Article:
Ally

Your instructor probably has many different files uploaded in Blackboard in your course. Ally creates alternative formats for those files. You can download the alternative formats anywhere that files are used. Just choose the version that is best for your needs!

  1. Find a file: Log into your course and find the file you want.
  2. Open the file menu: Select the menu to the right of the file name (it looks like a capital “A” and a down arrow).
    screenshot of filenames in Blackboard highlighting the Ally icon
  3. Choose a format: Don’t stick to just one format! Use as many formats as you want.
    screenshot of alternative formats available with AllyAlly Quick Start for Students

What are the different formats and how can I use them?

Audio

The audio alternative reads aloud the text in the original file. This also includes alternative descriptions for images, if they are provided. The audio format is saved as an MP3. MP3s are compressed, high-quality sound files that can be played on any computer or mobile device.

Why would you want an Audio version of a document?

  • You prefer to listen than read.
  • You’re an auditory learner.
  • You want to read and listen to the content at the same time.
  • You have a lot of material to study and find your eyes get tired.
  • You study on your commute and want to take your study materials with you.
  • You don’t want to, or can’t, carry print materials for any length of time.
  • You have a visual impairment.
  • You want to adjust the speed of the audio.

Most players allow you to adjust playback speed. For example, Windows Media player, VIC, Audacity, and iTunes.


ePub

The ePub alternative creates a digital publishing file that can be viewed on our mobile devices. ePub files are reflowable. This means that the content displayed automatically adapts to the device it is viewed on.

Why would you want an ePub version of a document?

ePub is powerful. With it, readers can take notes, highlight content, adjust text and background, and in some cases use text-to-speech.

Maybe these sound like you. If so, ePub is a good option.

  • You want to adjust font size and background color.
  • You want to highlight content, take notes, and bookmark important pages.
  • You want to be able to copy, paste, and search text.
  • You want to use text-to-speech and adjust the speed of the speech.
  • You prefer to read.
  • You study on your commute and want to take your study materials with you.

Semantic HTML

What is Semantic HTML? Tags and elements—such as blockquote, paragraph, and headings—are added to add meaning to a page. It aids screen reader users with good content structure. Semantic HTML is viewed in a browser and adapts to the device you are viewing it on.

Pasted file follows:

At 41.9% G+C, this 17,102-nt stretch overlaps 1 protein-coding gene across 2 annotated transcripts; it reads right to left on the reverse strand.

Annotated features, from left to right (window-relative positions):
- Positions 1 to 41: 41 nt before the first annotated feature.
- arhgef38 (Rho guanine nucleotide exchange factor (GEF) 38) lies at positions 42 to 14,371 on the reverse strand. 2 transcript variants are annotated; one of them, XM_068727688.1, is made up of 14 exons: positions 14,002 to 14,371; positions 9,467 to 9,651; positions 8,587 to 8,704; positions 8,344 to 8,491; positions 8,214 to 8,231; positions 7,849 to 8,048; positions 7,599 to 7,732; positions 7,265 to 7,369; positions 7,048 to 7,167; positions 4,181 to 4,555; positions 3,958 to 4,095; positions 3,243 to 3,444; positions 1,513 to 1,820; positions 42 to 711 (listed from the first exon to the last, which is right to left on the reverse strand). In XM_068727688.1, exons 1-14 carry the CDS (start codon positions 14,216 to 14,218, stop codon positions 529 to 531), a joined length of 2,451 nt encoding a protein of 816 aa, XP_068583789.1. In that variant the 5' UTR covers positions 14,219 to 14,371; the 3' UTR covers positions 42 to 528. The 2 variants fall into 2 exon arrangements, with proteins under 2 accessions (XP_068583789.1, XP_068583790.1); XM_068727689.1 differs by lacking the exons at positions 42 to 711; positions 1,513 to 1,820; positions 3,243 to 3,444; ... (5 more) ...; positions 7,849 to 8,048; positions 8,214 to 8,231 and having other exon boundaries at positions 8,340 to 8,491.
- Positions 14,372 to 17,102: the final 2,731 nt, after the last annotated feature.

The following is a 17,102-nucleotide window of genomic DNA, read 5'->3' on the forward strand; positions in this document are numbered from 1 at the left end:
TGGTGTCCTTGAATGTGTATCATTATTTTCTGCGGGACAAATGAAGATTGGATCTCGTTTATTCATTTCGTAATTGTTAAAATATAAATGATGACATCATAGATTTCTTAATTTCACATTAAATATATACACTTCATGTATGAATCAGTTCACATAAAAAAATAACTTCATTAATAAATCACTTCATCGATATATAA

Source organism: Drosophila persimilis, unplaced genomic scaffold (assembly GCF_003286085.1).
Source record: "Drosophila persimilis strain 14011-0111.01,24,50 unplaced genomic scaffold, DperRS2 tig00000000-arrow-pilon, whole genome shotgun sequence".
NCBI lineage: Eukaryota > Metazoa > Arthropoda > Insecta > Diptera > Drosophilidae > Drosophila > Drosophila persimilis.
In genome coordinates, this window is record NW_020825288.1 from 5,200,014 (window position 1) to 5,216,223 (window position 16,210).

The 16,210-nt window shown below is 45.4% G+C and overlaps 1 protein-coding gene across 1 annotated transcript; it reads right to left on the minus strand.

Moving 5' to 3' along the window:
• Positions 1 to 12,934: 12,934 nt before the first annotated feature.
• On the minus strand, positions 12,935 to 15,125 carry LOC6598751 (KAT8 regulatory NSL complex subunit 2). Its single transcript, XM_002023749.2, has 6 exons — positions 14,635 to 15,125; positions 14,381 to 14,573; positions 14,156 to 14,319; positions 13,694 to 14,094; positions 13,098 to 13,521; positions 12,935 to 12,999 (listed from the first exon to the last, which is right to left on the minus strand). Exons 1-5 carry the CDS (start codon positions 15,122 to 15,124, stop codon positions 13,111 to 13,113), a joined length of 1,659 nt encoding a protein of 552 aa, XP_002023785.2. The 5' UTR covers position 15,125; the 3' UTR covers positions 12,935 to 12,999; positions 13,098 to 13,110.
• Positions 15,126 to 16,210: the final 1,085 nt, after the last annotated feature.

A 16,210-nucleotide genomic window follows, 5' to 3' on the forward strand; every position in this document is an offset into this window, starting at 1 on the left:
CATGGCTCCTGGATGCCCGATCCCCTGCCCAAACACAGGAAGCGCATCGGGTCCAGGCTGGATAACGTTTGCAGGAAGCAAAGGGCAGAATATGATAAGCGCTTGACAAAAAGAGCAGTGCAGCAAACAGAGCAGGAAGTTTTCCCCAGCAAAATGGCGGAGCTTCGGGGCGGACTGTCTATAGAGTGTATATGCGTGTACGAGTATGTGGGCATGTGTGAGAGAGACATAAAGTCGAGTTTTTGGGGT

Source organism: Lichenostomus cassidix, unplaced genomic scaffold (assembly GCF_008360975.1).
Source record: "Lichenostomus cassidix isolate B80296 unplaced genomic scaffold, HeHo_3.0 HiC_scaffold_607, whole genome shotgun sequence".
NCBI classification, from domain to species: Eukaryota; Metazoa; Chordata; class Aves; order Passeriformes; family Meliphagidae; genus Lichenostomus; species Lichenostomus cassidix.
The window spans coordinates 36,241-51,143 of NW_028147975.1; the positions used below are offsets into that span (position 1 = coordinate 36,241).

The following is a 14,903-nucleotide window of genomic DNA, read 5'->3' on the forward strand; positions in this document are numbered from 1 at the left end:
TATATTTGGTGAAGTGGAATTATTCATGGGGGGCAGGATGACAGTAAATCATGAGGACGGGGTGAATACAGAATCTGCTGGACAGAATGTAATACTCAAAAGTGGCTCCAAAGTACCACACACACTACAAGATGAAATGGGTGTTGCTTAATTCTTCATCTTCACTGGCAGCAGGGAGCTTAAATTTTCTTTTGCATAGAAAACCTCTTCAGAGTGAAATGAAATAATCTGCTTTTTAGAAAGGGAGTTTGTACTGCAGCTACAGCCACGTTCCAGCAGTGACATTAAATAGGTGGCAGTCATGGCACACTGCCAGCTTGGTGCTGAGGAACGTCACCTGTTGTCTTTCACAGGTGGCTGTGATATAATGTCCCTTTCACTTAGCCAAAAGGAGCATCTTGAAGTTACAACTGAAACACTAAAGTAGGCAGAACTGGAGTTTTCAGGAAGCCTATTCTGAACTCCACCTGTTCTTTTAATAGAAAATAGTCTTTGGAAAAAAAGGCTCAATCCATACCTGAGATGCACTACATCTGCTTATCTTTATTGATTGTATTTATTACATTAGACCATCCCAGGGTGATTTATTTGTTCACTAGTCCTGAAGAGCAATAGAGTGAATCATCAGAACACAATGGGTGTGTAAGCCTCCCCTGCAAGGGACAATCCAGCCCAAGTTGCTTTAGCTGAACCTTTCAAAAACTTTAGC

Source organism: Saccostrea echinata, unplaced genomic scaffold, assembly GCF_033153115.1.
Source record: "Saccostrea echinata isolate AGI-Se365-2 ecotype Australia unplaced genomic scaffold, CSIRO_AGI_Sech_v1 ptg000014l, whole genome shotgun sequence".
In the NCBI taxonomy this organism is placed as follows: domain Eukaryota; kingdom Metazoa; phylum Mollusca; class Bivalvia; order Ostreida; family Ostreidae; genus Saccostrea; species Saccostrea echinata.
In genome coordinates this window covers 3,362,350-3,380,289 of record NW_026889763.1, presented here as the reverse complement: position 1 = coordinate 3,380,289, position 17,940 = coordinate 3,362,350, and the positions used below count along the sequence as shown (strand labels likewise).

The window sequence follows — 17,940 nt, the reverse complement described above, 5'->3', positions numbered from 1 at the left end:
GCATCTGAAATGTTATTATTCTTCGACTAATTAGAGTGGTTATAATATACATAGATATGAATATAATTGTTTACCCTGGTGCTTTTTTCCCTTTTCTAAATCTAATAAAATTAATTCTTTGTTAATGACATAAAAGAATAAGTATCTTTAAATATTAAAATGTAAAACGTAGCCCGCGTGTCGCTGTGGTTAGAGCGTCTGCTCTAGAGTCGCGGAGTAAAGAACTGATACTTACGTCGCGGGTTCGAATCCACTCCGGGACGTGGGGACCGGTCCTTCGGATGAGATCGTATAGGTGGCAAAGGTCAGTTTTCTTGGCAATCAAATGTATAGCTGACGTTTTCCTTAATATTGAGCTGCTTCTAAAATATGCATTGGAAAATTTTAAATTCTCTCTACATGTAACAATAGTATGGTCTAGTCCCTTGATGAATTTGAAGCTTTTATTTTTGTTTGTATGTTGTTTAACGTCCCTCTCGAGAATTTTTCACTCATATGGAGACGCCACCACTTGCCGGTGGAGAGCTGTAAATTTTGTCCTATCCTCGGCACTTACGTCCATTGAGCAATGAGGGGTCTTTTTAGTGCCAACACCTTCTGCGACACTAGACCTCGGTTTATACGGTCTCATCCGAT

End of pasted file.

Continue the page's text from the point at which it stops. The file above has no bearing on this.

Semantic HTML is ideal when the content has complex layouts.

Why would you want a Semantic HTML version of a document?

  • You want to adjust font size and background color.
  • You want to highlight content, take notes, and bookmark important pages.
  • You want to be able to copy, paste, and search text.
  • You want to use text-to-speech and adjust the speed of the speech.
  • You prefer to read.
  • You use a screen reader.

OCR PDF

OCR stands for Optical Character Recognition. The OCR PDF alternatives are created when the original file is PDF of an image. OCR technology analyses the document and converts the image into searchable text.

Why would you want an OCR PDF version of a document?

  • You want to be able to copy, paste, and search text.
  • You want to use text-to-speech and adjust the speed of the speech.
  • You prefer to read.
  • You study on your commute and want to take your study materials with you.
  • You use a screen reader.

Tagged PDF

A Tagged PDF alternative uses tags and elements—such as blockquote, paragraph, and headings—to add meaning to a page. It aids screen reader users with good content structure.

Why would you want a Tagged PDF version of a document?

  • You want to be able to copy, paste, and search text.
  • You want to use text-to-speech and adjust the speed of the speech.
  • You prefer to read.
  • You study on your commute and want to take your study materials with you.
  • You use a screen reader.

Electronic Braille

The electronic braille alternative creates a BRF file that can be read on a refreshable Braille display (RBD), other Braille reading devices, or within a Braille software like Duxbury.

Think of a Refreshable Braille Display (RBD) as a monitor-less computer. Most RBDs can connect to internet, create documents, access calendar, and a lot of the basic functionality a computer provides. RBDs be a standalone device. They can also be connected to a smartphone, iPad, or laptop. Most RBDs are limited to reading one line of Braille at a time.

Why would you want an Electronic Braille version of a document?

  • You have a visual impairment.
  • You are familiar with braille.
  • You prefer to read.
  • You want to read and listen to the content at the same time.

Learn more about alternative formats